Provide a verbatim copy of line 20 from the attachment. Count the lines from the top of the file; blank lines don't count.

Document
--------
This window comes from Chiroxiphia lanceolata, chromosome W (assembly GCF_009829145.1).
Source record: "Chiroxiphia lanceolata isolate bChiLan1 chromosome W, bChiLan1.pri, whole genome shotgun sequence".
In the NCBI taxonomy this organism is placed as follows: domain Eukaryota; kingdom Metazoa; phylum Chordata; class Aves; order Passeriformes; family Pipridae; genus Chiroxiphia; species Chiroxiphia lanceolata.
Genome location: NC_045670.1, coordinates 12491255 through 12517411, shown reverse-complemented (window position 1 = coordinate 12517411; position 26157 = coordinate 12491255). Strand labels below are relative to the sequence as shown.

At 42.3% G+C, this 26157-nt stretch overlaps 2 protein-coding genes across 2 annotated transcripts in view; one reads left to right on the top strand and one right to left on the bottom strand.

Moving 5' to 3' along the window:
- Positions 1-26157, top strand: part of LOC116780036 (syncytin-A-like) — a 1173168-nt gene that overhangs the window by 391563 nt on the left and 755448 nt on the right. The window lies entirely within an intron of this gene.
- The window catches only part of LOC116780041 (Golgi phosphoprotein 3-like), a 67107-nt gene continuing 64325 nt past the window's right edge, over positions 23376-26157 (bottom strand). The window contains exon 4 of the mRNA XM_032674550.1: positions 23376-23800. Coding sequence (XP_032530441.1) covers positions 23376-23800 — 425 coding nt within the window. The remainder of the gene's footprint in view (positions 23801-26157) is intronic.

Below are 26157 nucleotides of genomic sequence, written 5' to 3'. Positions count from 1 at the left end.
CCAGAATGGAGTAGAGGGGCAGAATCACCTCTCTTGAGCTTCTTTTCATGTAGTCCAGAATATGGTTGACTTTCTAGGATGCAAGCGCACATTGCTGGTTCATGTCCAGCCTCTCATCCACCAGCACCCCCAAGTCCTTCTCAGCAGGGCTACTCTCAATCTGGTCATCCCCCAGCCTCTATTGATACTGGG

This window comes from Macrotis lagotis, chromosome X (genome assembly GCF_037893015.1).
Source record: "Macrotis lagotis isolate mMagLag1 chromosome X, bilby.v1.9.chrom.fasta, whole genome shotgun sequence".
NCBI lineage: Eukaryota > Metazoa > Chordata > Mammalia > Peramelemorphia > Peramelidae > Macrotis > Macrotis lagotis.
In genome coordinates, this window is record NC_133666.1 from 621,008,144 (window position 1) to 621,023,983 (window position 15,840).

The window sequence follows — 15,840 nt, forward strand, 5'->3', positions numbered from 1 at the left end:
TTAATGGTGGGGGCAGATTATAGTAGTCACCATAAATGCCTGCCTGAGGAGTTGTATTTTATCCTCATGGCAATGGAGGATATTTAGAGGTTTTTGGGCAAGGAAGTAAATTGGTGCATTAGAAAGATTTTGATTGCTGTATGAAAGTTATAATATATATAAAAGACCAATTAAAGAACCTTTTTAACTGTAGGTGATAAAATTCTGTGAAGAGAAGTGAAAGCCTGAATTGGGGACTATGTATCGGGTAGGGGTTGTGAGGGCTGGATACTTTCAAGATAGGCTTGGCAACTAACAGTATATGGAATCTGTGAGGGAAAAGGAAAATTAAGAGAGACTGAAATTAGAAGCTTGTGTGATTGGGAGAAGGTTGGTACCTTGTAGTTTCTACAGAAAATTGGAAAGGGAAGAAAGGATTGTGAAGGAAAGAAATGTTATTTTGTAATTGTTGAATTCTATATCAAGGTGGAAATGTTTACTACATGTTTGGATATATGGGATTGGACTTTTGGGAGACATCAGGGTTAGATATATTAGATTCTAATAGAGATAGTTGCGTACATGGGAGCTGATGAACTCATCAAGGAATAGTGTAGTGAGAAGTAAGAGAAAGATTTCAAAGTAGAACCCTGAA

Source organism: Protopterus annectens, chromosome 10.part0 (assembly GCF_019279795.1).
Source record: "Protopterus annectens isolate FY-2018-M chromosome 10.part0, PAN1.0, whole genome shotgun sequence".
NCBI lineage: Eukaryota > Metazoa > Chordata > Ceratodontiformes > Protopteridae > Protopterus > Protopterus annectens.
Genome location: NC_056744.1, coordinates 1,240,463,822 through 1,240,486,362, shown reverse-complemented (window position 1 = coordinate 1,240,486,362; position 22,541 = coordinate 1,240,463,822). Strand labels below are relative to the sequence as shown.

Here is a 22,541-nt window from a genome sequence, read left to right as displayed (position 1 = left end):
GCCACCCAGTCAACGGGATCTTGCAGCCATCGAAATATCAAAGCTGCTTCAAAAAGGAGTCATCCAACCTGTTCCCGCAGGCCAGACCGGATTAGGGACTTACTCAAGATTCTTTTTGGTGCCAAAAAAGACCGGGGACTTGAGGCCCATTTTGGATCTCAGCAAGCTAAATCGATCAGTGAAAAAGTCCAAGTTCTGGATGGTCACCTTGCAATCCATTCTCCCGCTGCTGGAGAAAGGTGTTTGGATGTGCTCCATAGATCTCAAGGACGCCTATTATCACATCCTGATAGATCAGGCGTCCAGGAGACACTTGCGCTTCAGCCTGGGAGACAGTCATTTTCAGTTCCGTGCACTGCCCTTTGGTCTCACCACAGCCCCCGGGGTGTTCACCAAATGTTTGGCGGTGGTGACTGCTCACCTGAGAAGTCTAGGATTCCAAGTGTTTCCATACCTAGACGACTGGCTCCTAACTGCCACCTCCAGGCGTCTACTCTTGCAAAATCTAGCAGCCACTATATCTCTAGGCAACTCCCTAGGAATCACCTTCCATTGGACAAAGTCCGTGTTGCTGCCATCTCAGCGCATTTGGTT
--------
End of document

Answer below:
Genome location: NC_056744.1, coordinates 1,240,463,822 through 1,240,486,362, shown reverse-complemented (window position 1 = coordinate 1,240,486,362; position 22,541 = coordinate 1,240,463,822). Strand labels below are relative to the sequence as shown.